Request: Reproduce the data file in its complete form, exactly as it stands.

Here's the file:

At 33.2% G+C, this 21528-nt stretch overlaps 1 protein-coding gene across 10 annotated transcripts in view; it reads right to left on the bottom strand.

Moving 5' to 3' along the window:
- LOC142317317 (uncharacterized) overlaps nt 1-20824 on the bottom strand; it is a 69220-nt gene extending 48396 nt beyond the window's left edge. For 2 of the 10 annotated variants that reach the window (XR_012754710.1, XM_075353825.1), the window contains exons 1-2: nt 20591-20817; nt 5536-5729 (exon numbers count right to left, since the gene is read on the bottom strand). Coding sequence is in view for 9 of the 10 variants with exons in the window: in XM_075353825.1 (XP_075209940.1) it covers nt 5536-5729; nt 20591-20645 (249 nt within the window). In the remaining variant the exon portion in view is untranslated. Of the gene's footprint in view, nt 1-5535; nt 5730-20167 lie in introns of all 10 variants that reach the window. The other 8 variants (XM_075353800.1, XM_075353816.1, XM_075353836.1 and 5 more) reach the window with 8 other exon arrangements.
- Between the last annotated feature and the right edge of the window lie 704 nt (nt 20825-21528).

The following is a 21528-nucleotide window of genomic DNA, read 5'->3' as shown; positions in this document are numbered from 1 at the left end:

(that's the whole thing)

At 33.2% G+C, this 21528-nt stretch overlaps 1 protein-coding gene across 10 annotated transcripts in view; it reads right to left on the bottom strand.

Moving 5' to 3' along the window:
- LOC142317317 (uncharacterized) overlaps nt 1-20824 on the bottom strand; it is a 69220-nt gene extending 48396 nt beyond the window's left edge. For 2 of the 10 annotated variants that reach the window (XR_012754710.1, XM_075353825.1), the window contains exons 1-2: nt 20591-20817; nt 5536-5729 (exon numbers count right to left, since the gene is read on the bottom strand). Coding sequence is in view for 9 of the 10 variants with exons in the window: in XM_075353825.1 (XP_075209940.1) it covers nt 5536-5729; nt 20591-20645 (249 nt within the window). In the remaining variant the exon portion in view is untranslated. Of the gene's footprint in view, nt 1-5535; nt 5730-20167 lie in introns of all 10 variants that reach the window. The other 8 variants (XM_075353800.1, XM_075353816.1, XM_075353836.1 and 5 more) reach the window with 8 other exon arrangements.
- Between the last annotated feature and the right edge of the window lie 704 nt (nt 20825-21528).

The following is a 21528-nucleotide window of genomic DNA, read 5'->3' as shown; positions in this document are numbered from 1 at the left end: